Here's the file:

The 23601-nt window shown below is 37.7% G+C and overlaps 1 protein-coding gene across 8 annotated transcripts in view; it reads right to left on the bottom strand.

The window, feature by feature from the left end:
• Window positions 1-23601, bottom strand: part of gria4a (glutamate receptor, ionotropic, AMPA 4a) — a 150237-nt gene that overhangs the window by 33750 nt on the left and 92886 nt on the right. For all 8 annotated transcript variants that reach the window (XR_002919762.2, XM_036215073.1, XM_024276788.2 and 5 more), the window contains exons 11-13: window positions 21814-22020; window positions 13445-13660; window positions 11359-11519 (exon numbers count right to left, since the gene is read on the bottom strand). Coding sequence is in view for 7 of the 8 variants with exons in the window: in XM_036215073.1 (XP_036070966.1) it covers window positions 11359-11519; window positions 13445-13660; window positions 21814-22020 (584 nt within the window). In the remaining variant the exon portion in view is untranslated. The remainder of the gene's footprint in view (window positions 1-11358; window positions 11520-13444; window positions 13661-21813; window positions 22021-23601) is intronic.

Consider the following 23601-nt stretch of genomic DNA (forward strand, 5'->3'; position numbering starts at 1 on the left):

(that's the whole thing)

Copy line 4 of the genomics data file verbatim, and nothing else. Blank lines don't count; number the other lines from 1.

Consider the following 23601-nt stretch of genomic DNA (forward strand, 5'->3'; position numbering starts at 1 on the left):